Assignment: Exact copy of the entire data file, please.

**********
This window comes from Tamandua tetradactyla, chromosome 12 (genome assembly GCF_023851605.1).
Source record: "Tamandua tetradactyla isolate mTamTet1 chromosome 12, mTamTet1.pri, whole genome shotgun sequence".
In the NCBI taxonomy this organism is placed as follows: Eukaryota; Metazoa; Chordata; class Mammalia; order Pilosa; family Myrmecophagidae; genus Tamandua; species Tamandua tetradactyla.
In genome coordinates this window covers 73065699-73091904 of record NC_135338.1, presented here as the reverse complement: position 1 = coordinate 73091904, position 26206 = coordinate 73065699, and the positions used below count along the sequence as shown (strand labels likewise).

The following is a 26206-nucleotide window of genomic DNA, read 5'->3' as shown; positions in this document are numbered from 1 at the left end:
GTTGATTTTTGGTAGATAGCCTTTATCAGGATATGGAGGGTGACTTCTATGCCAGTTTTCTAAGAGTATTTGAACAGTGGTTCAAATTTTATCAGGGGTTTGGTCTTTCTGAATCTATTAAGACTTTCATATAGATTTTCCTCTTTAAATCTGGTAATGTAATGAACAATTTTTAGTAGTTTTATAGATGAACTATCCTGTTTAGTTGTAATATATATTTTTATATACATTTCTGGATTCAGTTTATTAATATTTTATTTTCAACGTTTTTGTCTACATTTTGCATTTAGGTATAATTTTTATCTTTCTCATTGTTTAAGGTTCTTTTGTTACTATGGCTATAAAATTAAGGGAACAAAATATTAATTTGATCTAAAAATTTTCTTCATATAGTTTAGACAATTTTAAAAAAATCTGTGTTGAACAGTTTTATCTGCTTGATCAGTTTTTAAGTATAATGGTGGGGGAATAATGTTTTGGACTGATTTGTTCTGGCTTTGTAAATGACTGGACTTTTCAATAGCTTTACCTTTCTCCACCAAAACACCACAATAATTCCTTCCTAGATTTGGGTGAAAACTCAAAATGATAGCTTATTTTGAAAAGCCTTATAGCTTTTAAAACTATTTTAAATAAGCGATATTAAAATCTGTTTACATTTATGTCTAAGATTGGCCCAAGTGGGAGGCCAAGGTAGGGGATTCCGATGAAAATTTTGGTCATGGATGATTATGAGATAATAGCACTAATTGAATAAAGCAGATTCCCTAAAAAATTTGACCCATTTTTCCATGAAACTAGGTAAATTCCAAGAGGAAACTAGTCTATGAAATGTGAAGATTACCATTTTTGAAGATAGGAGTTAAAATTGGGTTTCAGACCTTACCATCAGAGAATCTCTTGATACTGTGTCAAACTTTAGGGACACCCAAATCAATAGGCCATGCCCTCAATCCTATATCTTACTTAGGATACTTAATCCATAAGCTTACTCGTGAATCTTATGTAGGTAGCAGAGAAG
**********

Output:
This window comes from Tamandua tetradactyla, chromosome 12 (genome assembly GCF_023851605.1).
Source record: "Tamandua tetradactyla isolate mTamTet1 chromosome 12, mTamTet1.pri, whole genome shotgun sequence".
In the NCBI taxonomy this organism is placed as follows: Eukaryota; Metazoa; Chordata; class Mammalia; order Pilosa; family Myrmecophagidae; genus Tamandua; species Tamandua tetradactyla.
In genome coordinates this window covers 73065699-73091904 of record NC_135338.1, presented here as the reverse complement: position 1 = coordinate 73091904, position 26206 = coordinate 73065699, and the positions used below count along the sequence as shown (strand labels likewise).

The following is a 26206-nucleotide window of genomic DNA, read 5'->3' as shown; positions in this document are numbered from 1 at the left end:
GTTGATTTTTGGTAGATAGCCTTTATCAGGATATGGAGGGTGACTTCTATGCCAGTTTTCTAAGAGTATTTGAACAGTGGTTCAAATTTTATCAGGGGTTTGGTCTTTCTGAATCTATTAAGACTTTCATATAGATTTTCCTCTTTAAATCTGGTAATGTAATGAACAATTTTTAGTAGTTTTATAGATGAACTATCCTGTTTAGTTGTAATATATATTTTTATATACATTTCTGGATTCAGTTTATTAATATTTTATTTTCAACGTTTTTGTCTACATTTTGCATTTAGGTATAATTTTTATCTTTCTCATTGTTTAAGGTTCTTTTGTTACTATGGCTATAAAATTAAGGGAACAAAATATTAATTTGATCTAAAAATTTTCTTCATATAGTTTAGACAATTTTAAAAAAATCTGTGTTGAACAGTTTTATCTGCTTGATCAGTTTTTAAGTATAATGGTGGGGGAATAATGTTTTGGACTGATTTGTTCTGGCTTTGTAAATGACTGGACTTTTCAATAGCTTTACCTTTCTCCACCAAAACACCACAATAATTCCTTCCTAGATTTGGGTGAAAACTCAAAATGATAGCTTATTTTGAAAAGCCTTATAGCTTTTAAAACTATTTTAAATAAGCGATATTAAAATCTGTTTACATTTATGTCTAAGATTGGCCCAAGTGGGAGGCCAAGGTAGGGGATTCCGATGAAAATTTTGGTCATGGATGATTATGAGATAATAGCACTAATTGAATAAAGCAGATTCCCTAAAAAATTTGACCCATTTTTCCATGAAACTAGGTAAATTCCAAGAGGAAACTAGTCTATGAAATGTGAAGATTACCATTTTTGAAGATAGGAGTTAAAATTGGGTTTCAGACCTTACCATCAGAGAATCTCTTGATACTGTGTCAAACTTTAGGGACACCCAAATCAATAGGCCATGCCCTCAATCCTATATCTTACTTAGGATACTTAATCCATAAGCTTACTCGTGAATCTTATGTAGGTAGCAGAGAAG